It's hard to talk about these two without each other. We could consider both equally responsible for the "seafoam green" debacle—a color that never existed at Fender, yet somehow remains lodged in the American consciousness as the catch-all name for any hue that falls somewhere between blue and green.

Either way, they're both related to turquoise, and we're all the better for it. Fender borrowed Foam from a Buick, and Surf from a Chevrolet to start selling guitars in these lovely coastal tones that just say paradise. Cool blue is somewhat simple to pull off—cool green, on the other hand, needs a real killer. Both Foam and Surf have that edgy nonchalance that validates the songbird.


Pure as the driven snow never looked so suggestive. Olympic White originally made its debut on a Cadillac in 1958 and found its way onto Fender's color catalog not long after. Olympic is exactly what white should be: white. Holding a vintage Tele in this tone feels like a fresh start—no matter where, no matter when. Olympic has remained a popular option for decades, in more than this earthly dimension.


Iconic. Nothing captures a magic stage sensation like Lake Placid Blue Metallic. Like light hitting water, the variety of color textures and refraction to found in a vintage LPB are endless. This Cadillac color found a fine home on Fender guitars in the early 60s, offering players a liquid beauty that suggests something out of reach. Representing the true iridescence of instrumentation, LPB is for everyone with a big imagination.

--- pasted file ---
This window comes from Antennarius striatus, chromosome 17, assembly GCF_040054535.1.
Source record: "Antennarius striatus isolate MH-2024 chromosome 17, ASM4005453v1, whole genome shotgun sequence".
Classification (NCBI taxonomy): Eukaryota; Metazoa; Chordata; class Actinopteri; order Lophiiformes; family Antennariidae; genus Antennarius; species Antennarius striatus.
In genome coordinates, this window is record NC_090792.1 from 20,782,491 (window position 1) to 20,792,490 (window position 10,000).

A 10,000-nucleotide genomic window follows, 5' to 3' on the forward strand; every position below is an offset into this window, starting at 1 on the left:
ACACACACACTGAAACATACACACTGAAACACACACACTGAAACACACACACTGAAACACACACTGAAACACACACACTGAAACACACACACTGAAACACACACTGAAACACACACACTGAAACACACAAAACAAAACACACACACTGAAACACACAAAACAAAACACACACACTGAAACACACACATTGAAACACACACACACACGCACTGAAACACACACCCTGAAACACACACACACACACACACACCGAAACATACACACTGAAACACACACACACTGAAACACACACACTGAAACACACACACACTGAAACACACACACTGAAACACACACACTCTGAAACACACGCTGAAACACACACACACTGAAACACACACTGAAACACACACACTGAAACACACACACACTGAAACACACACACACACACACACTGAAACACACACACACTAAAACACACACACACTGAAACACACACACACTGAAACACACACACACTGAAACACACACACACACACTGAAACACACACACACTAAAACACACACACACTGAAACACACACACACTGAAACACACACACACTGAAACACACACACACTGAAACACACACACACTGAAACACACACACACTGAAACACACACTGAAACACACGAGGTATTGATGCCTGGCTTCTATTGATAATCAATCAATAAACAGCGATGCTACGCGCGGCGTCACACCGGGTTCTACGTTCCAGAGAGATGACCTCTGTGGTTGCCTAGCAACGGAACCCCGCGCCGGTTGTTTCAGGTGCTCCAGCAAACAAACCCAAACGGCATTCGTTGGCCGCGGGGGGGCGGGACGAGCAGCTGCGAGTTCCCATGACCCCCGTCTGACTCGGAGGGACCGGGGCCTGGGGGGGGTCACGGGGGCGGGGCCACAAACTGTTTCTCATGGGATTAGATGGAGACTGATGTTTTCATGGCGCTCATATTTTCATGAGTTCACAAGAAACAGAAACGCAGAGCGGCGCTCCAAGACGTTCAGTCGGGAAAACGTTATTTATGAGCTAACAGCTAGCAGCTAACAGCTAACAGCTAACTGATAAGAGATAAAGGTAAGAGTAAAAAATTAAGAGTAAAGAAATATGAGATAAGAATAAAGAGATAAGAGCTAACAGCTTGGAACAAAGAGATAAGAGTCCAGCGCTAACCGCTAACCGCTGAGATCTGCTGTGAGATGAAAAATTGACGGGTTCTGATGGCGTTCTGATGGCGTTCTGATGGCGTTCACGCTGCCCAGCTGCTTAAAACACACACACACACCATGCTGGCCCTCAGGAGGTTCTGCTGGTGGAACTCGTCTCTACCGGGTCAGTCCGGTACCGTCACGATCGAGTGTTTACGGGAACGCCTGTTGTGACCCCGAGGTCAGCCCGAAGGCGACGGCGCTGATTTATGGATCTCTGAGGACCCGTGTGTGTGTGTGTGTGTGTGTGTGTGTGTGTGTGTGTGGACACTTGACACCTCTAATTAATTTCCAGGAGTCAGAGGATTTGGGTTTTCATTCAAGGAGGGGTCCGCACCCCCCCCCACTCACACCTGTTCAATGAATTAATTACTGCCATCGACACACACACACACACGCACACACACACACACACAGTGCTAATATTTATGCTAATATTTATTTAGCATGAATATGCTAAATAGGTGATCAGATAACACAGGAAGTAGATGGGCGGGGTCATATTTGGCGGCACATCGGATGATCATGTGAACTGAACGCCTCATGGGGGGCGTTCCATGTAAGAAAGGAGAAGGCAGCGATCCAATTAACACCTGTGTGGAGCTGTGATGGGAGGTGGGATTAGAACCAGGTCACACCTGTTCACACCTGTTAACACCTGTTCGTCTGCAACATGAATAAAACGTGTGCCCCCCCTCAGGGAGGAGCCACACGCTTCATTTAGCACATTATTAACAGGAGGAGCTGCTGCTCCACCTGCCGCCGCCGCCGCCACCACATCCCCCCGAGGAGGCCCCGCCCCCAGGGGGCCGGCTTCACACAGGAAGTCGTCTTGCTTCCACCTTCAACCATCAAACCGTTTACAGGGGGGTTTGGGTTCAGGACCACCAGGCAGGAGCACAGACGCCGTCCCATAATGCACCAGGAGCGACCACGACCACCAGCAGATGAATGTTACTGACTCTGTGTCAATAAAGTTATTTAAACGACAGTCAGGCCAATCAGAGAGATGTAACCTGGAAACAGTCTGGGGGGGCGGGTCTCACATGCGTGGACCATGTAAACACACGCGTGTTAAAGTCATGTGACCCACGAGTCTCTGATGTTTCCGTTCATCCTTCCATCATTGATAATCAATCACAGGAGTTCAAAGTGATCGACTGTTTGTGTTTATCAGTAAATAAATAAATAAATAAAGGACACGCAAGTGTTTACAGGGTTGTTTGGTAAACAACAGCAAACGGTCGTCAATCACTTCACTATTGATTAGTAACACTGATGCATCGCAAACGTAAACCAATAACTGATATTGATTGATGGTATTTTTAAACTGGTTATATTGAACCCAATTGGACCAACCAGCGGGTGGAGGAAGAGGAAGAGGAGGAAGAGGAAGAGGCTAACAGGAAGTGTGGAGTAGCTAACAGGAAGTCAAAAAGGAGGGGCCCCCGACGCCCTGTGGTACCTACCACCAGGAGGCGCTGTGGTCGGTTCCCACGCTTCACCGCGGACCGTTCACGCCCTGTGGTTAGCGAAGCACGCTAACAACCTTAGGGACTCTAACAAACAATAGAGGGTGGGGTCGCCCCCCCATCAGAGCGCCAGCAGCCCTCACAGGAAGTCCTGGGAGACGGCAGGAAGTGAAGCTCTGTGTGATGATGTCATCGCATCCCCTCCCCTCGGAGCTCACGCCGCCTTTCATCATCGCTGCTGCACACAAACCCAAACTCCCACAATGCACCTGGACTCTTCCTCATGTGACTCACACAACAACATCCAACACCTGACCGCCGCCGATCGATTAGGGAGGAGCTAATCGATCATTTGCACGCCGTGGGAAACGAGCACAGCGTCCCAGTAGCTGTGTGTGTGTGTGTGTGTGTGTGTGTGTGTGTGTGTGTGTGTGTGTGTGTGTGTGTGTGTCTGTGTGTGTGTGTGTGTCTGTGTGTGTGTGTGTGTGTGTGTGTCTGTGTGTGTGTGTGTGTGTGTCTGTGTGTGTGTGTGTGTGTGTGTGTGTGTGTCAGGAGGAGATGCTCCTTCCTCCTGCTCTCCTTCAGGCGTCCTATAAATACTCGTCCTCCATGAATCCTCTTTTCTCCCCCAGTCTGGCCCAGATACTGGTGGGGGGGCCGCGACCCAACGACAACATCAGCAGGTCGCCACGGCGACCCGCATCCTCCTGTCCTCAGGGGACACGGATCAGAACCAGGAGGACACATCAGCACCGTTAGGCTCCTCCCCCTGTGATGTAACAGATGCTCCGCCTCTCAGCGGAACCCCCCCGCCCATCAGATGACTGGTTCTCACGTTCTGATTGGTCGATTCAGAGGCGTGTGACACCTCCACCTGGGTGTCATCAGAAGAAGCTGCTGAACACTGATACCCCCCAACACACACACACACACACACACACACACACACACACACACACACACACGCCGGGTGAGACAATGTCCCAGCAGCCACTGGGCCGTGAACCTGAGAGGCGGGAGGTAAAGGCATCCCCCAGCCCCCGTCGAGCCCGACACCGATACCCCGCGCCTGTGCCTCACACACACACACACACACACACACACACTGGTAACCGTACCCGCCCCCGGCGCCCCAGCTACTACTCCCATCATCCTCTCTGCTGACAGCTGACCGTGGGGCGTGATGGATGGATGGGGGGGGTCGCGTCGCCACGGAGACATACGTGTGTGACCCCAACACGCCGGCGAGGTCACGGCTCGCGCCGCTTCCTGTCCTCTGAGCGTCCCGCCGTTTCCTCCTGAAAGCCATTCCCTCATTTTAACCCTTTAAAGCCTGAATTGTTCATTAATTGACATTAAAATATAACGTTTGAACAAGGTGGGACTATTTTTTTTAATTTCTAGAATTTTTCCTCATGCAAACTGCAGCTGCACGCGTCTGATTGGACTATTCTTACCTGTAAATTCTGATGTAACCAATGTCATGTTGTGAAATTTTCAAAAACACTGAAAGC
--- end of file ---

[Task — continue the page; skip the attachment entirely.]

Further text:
Once again leaning into its California roots, Fender offered Shoreline Gold Metallic as a glittering take on inspired guitar-making. This Pontiac-popularized finish catches the sun like sand on an evening beach, setting the stage for any player who's about to step into the light. In a moment, Shoreline can go from low-key to glitzy. What's more American than that?


Sultry doesn't begin to sum up a vintage Strat or Tele in Burgundy Mist Metallic. If you can find one, our simple advice would be to follow your heart. Somehow conveying depth and playfulness at the same time, Burgundy originally met the world on an Oldsmobile, but when Fender started dressing up electric guitars, the real show started. Turns out it's better fit for old souls than Oldsmobiles.


It's rare, but on occasion, silver can outweigh gold. Insightful thinking must have guided Fender's hand when they lifted this dazzling finish from Chevrolet. At some moments understanded and at others ostentatious, Inca can spin on a dime for the right lover. Seeing a vintage Telecaster in Inca Silver is enough to suggest that silver doesn't always count for second best.


With these fourteen unforgettable colors, Fender joined forces with the American car industry to infuse the American heart with new hope. To own a vintage Fender in any of these classic shades is to hold a piece of the American dream. If that sounds like your dream, we'll do whatever we can to help make it come true.

Have at it, Fenderphiles.

May 06, 2021 — Bill Goldstein
Tags: Fender